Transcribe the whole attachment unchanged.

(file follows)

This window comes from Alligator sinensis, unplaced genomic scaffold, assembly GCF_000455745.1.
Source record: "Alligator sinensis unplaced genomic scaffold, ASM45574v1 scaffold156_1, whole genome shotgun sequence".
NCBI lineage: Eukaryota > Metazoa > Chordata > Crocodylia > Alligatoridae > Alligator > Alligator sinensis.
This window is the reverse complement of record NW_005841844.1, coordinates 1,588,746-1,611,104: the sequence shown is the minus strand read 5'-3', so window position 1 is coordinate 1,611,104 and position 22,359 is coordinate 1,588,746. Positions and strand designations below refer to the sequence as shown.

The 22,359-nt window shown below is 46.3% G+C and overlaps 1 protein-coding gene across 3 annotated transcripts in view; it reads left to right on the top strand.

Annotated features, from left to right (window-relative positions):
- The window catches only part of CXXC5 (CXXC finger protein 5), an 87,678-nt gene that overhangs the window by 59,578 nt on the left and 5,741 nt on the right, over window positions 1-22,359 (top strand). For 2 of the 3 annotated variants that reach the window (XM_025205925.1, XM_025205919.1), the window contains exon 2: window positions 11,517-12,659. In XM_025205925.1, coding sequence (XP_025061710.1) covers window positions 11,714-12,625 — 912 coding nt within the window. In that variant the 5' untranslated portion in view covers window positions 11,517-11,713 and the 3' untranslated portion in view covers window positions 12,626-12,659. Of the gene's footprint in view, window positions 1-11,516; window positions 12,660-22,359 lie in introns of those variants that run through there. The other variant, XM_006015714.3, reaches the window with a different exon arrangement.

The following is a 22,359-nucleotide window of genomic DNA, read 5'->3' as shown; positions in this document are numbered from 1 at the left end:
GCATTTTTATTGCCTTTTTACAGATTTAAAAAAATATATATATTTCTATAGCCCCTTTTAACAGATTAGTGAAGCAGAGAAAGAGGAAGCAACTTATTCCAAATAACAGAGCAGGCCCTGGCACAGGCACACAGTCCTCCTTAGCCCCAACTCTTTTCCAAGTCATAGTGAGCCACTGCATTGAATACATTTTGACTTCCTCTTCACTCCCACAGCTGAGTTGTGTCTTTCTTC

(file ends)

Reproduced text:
This window comes from Alligator sinensis, unplaced genomic scaffold, assembly GCF_000455745.1.
Source record: "Alligator sinensis unplaced genomic scaffold, ASM45574v1 scaffold156_1, whole genome shotgun sequence".
NCBI lineage: Eukaryota > Metazoa > Chordata > Crocodylia > Alligatoridae > Alligator > Alligator sinensis.
This window is the reverse complement of record NW_005841844.1, coordinates 1,588,746-1,611,104: the sequence shown is the minus strand read 5'-3', so window position 1 is coordinate 1,611,104 and position 22,359 is coordinate 1,588,746. Positions and strand designations below refer to the sequence as shown.

The 22,359-nt window shown below is 46.3% G+C and overlaps 1 protein-coding gene across 3 annotated transcripts in view; it reads left to right on the top strand.

Annotated features, from left to right (window-relative positions):
- The window catches only part of CXXC5 (CXXC finger protein 5), an 87,678-nt gene that overhangs the window by 59,578 nt on the left and 5,741 nt on the right, over window positions 1-22,359 (top strand). For 2 of the 3 annotated variants that reach the window (XM_025205925.1, XM_025205919.1), the window contains exon 2: window positions 11,517-12,659. In XM_025205925.1, coding sequence (XP_025061710.1) covers window positions 11,714-12,625 — 912 coding nt within the window. In that variant the 5' untranslated portion in view covers window positions 11,517-11,713 and the 3' untranslated portion in view covers window positions 12,626-12,659. Of the gene's footprint in view, window positions 1-11,516; window positions 12,660-22,359 lie in introns of those variants that run through there. The other variant, XM_006015714.3, reaches the window with a different exon arrangement.

The following is a 22,359-nucleotide window of genomic DNA, read 5'->3' as shown; positions in this document are numbered from 1 at the left end:
GCATTTTTATTGCCTTTTTACAGATTTAAAAAAATATATATATTTCTATAGCCCCTTTTAACAGATTAGTGAAGCAGAGAAAGAGGAAGCAACTTATTCCAAATAACAGAGCAGGCCCTGGCACAGGCACACAGTCCTCCTTAGCCCCAACTCTTTTCCAAGTCATAGTGAGCCACTGCATTGAATACATTTTGACTTCCTCTTCACTCCCACAGCTGAGTTGTGTCTTTCTTC